FASlink Fetal Alcohol Disorders Society
Behaviour Plan




Written for:
10-year-old boy
Fetal alcohol effects
Self-contained special-education class
One-on-one aide

Parent's Portfolio.
Information to share, study, or file away.


Overview of Behavioral Issues Associated with Fetal Alcohol Effects

Specific Behavior Plan for [child]
I. Create rules that target specific behaviors.
II. Provide constant positive feedback when rules are not being broken.
III. Provide immediate, unemotional time-outs when a rule is broken.
IV. Adjust the environment to make it easy to follow rules.
V. Assess effectiveness of plan on a regular basis and make adjustments.

Overview of Behavioral Issues Associated with Fetal Alcohol Effects

In working with [child] and managing his behavior, it will be helpful to understand a few things about fetal alcohol affected brains:

For most of us, the part of the brain that has impulses and the part that knows the rules are in constant easy communication. So we have an impulse to do something, we check it against what we know to be acceptable rules of behavior, and we make a conscious choice whether or not to break a rule. But in fetal alcohol affected brains, the connection between those two areas is faulty or missing. So the child has an impulse to do something, and by the time the part of the brain that knows the rules is even aware of the impulse, the action has already taken place, and most likely somebody is already yelling at the child about it. So you can have a kid who knows the rules, wants to follow the rules, is upset about breaking the rules, yet still breaks them. At the moment of action, he’s working purely on impulse.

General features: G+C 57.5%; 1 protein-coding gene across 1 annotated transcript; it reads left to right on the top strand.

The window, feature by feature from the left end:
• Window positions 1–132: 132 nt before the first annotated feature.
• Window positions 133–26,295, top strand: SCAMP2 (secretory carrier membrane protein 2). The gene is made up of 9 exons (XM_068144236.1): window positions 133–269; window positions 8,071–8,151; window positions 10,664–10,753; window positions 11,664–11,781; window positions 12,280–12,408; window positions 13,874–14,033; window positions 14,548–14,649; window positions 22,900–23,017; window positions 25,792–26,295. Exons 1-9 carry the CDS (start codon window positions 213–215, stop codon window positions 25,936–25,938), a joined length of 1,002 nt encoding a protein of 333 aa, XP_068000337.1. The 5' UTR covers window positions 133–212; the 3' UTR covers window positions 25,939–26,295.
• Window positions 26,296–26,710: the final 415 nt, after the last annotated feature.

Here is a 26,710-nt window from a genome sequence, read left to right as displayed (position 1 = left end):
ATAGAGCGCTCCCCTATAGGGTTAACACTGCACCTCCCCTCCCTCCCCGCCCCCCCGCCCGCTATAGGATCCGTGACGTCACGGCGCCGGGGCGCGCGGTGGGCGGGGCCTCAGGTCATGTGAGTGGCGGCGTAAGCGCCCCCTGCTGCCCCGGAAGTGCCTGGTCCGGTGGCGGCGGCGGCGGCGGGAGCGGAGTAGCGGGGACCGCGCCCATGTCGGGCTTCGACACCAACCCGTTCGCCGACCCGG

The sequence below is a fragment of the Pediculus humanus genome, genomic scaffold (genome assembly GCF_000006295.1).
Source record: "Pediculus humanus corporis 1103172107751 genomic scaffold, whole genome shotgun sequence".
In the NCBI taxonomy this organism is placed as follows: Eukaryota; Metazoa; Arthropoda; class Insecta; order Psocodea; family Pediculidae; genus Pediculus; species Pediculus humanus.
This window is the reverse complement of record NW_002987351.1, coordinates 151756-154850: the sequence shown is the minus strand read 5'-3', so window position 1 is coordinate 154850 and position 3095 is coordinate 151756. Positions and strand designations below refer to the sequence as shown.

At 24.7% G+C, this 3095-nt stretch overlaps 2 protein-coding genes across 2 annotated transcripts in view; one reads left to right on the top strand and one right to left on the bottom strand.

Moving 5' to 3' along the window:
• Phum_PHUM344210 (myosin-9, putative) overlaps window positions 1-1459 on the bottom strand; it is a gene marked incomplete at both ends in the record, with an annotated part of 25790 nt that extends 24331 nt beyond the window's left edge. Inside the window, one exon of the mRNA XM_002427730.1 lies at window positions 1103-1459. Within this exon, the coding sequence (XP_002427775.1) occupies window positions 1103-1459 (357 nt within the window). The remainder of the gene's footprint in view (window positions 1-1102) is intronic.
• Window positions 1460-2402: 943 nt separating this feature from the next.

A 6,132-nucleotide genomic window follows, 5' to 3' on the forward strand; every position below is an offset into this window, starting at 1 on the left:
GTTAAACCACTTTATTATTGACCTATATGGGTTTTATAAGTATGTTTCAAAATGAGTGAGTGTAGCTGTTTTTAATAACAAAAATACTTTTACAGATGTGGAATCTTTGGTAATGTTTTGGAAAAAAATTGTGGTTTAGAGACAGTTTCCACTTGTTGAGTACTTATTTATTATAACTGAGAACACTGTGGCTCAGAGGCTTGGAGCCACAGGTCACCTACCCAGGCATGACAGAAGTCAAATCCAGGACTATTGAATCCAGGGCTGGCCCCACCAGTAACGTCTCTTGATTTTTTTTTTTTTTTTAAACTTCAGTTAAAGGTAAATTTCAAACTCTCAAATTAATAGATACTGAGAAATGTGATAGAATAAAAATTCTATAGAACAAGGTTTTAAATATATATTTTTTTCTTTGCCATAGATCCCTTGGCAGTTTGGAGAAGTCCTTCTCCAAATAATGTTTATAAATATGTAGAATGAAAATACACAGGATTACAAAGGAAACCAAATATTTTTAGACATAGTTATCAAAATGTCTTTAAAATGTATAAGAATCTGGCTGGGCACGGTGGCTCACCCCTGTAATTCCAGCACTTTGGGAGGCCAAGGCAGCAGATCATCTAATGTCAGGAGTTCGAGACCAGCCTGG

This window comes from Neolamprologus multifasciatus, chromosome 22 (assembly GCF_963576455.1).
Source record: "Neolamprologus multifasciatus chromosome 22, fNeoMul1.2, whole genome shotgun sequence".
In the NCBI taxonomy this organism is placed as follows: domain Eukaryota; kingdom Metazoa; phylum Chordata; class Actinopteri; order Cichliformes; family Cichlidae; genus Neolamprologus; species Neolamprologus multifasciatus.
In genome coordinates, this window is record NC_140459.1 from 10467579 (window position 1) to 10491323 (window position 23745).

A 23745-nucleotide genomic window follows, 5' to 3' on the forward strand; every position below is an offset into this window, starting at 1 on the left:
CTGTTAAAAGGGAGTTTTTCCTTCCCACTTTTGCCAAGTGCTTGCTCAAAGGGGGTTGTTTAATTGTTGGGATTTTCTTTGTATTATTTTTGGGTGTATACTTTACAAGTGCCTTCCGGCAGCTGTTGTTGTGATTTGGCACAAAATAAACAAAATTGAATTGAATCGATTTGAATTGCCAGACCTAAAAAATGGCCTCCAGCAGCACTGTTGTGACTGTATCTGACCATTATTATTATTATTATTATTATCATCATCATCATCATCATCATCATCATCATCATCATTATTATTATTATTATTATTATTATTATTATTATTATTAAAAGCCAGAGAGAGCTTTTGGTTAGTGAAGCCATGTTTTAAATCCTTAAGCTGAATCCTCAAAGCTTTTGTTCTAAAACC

And since impulsive behavior is almost by definition without reason, asking a fetal alcohol affected child why he did something and not taking "I don't know" for an answer is pretty much insisting that he lie. They don't know why they do it. They may not even know what they did. So you'll either get gobs of denial and defensiveness, or you'll get a spontaneous excuse that defies credulity. Imagination and creativity are some of the positive attributes of people with FAE, but when they're used in service of getting out of trouble, they usually result in a tall tale that makes matters worse.

Social and emotional development lags way, way, way behind in people with FAE. Teens and young adults with FAE often have an emotional developmental age of about 6. So with an elementary-school-aged child, you have to figure they may be working at a toddler stage at best. You have to adjust everything to that level -- expectations, supervision, privileges, rules, discipline. People with FAE tend to be verbal well beyond their level of understanding, and it may be tempting to assume that that clever and talkative child is able to understand social rules at a much more sophisticated level. It's a mistake.